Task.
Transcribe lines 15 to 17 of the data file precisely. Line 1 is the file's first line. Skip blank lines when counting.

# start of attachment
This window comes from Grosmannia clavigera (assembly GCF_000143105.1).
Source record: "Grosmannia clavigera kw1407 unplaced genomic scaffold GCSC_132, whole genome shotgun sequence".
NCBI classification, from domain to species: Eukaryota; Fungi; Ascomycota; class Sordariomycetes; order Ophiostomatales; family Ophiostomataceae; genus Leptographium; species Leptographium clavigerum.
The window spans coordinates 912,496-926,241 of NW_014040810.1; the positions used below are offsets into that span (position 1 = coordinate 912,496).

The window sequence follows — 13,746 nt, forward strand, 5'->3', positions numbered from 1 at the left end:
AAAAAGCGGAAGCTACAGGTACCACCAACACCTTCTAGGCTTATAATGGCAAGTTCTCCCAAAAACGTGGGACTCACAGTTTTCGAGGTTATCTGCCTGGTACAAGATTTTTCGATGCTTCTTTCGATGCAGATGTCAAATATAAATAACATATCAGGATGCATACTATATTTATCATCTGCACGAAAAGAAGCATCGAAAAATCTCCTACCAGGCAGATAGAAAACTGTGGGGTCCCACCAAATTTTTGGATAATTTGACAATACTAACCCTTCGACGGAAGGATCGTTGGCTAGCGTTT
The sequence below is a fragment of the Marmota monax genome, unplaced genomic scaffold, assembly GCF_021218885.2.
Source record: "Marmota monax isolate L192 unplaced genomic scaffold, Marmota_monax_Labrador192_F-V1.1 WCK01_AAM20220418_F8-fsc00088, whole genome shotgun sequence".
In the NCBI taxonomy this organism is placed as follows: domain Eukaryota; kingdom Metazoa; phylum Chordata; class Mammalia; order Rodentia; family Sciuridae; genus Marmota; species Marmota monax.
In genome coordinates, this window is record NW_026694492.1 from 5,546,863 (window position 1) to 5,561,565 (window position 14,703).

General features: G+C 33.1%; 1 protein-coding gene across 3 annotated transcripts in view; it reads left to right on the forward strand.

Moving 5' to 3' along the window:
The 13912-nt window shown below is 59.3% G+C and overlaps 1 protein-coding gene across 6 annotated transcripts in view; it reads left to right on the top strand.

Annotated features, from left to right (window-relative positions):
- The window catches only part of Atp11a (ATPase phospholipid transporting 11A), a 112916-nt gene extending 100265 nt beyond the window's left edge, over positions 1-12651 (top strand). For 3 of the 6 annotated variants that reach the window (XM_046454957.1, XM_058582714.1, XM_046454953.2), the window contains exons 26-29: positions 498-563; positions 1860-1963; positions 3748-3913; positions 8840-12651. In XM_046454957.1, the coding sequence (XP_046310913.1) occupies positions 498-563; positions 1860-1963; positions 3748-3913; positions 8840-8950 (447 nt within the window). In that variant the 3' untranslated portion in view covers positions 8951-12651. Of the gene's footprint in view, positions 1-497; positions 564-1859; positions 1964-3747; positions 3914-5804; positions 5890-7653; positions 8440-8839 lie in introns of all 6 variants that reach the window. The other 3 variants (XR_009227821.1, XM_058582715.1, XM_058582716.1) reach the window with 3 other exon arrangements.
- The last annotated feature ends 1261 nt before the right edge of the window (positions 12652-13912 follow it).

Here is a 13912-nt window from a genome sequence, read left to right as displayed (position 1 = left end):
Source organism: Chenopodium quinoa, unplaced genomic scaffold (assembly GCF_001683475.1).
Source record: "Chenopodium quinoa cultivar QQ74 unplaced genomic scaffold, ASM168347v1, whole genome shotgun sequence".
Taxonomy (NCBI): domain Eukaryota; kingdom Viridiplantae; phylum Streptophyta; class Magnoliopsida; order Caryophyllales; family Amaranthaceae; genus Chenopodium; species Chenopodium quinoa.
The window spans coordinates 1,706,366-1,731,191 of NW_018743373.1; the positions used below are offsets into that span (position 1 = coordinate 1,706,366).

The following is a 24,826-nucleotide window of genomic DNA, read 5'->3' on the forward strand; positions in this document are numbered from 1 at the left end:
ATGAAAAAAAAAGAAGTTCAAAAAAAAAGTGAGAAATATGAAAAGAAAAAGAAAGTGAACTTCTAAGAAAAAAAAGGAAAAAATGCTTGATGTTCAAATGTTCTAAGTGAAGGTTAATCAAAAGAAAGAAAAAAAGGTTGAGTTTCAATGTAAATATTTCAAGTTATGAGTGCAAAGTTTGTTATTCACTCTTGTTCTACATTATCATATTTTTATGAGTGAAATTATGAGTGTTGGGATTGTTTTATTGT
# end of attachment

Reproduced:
- The window catches only part of Atp11a (ATPase phospholipid transporting 11A), a 112916-nt gene extending 100265 nt beyond the window's left edge, over positions 1-12651 (top strand). For 3 of the 6 annotated variants that reach the window (XM_046454957.1, XM_058582714.1, XM_046454953.2), the window contains exons 26-29: positions 498-563; positions 1860-1963; positions 3748-3913; positions 8840-12651. In XM_046454957.1, the coding sequence (XP_046310913.1) occupies positions 498-563; positions 1860-1963; positions 3748-3913; positions 8840-8950 (447 nt within the window). In that variant the 3' untranslated portion in view covers positions 8951-12651. Of the gene's footprint in view, positions 1-497; positions 564-1859; positions 1964-3747; positions 3914-5804; positions 5890-7653; positions 8440-8839 lie in introns of all 6 variants that reach the window. The other 3 variants (XR_009227821.1, XM_058582715.1, XM_058582716.1) reach the window with 3 other exon arrangements.
- The last annotated feature ends 1261 nt before the right edge of the window (positions 12652-13912 follow it).

Here is a 13912-nt window from a genome sequence, read left to right as displayed (position 1 = left end):